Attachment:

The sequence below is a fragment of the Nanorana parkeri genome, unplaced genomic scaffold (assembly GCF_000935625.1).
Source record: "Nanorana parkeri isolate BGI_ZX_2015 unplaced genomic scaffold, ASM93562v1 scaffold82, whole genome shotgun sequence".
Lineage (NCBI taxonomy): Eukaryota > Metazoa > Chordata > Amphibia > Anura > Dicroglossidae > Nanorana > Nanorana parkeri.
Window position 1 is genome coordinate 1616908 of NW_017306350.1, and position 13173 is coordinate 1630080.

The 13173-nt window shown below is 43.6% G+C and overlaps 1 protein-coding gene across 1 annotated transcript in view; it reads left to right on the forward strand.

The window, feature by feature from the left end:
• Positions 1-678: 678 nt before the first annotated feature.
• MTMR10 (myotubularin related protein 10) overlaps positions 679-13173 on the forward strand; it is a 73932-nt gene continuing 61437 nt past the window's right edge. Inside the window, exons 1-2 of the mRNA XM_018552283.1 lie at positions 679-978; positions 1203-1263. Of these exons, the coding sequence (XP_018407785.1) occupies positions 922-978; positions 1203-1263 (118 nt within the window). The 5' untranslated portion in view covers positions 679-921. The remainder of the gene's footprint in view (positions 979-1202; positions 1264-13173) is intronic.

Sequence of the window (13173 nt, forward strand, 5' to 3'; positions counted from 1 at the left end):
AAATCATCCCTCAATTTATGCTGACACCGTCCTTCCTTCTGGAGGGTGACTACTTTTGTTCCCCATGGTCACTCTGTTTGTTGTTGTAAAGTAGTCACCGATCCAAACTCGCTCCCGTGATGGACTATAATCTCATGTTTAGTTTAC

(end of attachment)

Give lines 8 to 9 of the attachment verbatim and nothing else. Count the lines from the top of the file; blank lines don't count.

• MTMR10 (myotubularin related protein 10) overlaps positions 679-13173 on the forward strand; it is a 73932-nt gene continuing 61437 nt past the window's right edge. Inside the window, exons 1-2 of the mRNA XM_018552283.1 lie at positions 679-978; positions 1203-1263. Of these exons, the coding sequence (XP_018407785.1) occupies positions 922-978; positions 1203-1263 (118 nt within the window). The 5' untranslated portion in view covers positions 679-921. The remainder of the gene's footprint in view (positions 979-1202; positions 1264-13173) is intronic.

Sequence of the window (13173 nt, forward strand, 5' to 3'; positions counted from 1 at the left end):